ISTANBUL (Reuters) - A Turkish court on Tuesday added new defendants to the case against Saudi officials charged over the murder of journalist Jamal Khashoggi, state media reported, in a trial that Ankara says is needed to reveal the full truth behind the killing.
Khashoggi, a critic of Saudi Crown Prince Mohammed bin Salman, was last seen entering the Saudi consulate in Istanbul on Oct. 2, 2018. Turkish officials believe his body was dismembered and removed, while his remains have not been found.
In September a Saudi court jailed eight people for between seven and 20 years over the killing, in a trial that critics said lacked transparency. None of the defendants was named.
At Tuesday’s hearing in Istanbul, only the second session of a trial which opened four months ago, the court accepted a second indictment adding six defendants to the list of 20 Saudi officials already being tried in absentia.
The latest indictment accuses a vice consul and an attache of “premeditated murder with monstrous intent”. The four others, also Saudi nationals, were charged with destroying, concealing or tampering with evidence.
The court heard testimony from Egyptian opposition activist Ayman Noor, a friend of Khashoggi’s, before adjourning the case to March 4 and extending a process which has kept Khashoggi’s killing in the public eye and further strained relations between Turkey and Saudi Arabia.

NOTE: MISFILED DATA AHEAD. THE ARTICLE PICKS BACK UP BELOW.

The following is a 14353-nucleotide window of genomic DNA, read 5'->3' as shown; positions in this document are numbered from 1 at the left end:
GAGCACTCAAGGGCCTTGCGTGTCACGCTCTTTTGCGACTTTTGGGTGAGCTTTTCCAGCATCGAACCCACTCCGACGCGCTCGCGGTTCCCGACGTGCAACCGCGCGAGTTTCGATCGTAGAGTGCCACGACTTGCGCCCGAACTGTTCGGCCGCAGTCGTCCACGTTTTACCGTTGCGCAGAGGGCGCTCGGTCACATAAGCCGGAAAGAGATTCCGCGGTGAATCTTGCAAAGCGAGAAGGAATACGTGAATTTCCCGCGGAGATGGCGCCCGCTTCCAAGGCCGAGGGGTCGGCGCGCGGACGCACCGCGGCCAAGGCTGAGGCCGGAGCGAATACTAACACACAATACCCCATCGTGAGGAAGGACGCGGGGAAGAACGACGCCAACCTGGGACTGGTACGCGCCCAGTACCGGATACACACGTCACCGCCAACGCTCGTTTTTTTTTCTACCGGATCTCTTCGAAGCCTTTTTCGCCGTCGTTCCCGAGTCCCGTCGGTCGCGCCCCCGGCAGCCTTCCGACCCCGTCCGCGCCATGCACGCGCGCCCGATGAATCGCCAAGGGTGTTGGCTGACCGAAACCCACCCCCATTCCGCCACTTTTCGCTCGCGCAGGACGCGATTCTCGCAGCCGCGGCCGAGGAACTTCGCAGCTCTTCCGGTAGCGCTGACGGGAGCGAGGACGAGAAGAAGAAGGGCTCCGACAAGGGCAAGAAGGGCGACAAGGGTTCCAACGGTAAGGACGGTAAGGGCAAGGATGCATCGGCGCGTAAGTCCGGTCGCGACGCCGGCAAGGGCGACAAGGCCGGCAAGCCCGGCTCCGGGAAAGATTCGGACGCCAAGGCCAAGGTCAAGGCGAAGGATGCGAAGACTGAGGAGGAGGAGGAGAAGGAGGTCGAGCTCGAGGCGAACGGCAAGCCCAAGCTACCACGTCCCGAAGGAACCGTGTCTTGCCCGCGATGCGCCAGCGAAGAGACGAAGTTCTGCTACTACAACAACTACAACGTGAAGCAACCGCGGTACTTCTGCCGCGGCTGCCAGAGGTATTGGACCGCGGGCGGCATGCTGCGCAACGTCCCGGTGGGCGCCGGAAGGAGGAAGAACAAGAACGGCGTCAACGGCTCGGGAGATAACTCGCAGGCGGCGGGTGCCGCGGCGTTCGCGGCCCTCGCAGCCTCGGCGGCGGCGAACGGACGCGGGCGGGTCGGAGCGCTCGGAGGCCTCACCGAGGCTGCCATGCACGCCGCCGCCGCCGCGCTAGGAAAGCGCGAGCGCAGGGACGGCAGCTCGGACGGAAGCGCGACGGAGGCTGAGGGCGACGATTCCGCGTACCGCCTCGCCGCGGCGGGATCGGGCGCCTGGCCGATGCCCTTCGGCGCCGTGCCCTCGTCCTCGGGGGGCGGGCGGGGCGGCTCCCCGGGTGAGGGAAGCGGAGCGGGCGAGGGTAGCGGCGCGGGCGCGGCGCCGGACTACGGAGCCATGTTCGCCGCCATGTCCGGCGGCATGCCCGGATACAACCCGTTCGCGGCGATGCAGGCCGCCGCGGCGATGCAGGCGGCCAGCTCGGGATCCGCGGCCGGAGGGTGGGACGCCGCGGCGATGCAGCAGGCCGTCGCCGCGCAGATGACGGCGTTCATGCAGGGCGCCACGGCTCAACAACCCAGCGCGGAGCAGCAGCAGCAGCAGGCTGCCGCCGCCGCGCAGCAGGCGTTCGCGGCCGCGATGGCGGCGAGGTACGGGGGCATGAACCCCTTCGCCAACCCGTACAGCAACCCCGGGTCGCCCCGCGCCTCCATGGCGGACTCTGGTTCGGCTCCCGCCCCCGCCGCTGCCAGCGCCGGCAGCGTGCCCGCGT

Yasin Aktay, a member of President Tayyip Erdogan’s AK Party and an acquaintance of Khashoggi, said a just verdict could not have been expected from a Saudi court that was ruling on senior Saudi officials.
“The events actually transpired in Turkey. If we have a concern about justice, there is no other way than to have confidence in Turkish courts,” he said after Tuesday’s hearing.
The first indictment accused two top Saudi officials, former deputy head of Saudi Arabia’s general intelligence Ahmed al-Asiri and former royal court adviser Saud al-Qahtani, of instigating murder.
It said 18 other defendants were flown to Turkey to kill Khashoggi, a prominent and well-connected journalist who had grown increasingly critical of the crown prince.
Noor said in court that Khashoggi called him about 10 days before he came to Turkey, and broke down in tears as he asked Noor to delete an interview Khashoggi had recorded with him.
“Qahtani had called him from Saudi Arabia. He threatened him with very strong language, saying he knew his children and was close to them,” Noor said, according to Turkey’s state-owned Anadolu news agency.
Qahtani, a top aide to Prince Mohammed who was sacked and was later sanctioned by the U.S. Treasury over his suspected role, has not faced trial in Saudi Arabia. He did not respond to requests for comment at the time of the Saudi trial.
The CIA and some Western countries believe Prince Mohammed ordered the killing, which Saudi officials deny.
Reporters Without Borders said it was disappointed by the court’s rejection of its request to join the case as a civil party, and would continue to closely monitor the case and call for adherence to international standards.
Reporting by Ali Kucukgocmen and Daren Butler; Editing by Dominic Evans and Giles Elgood
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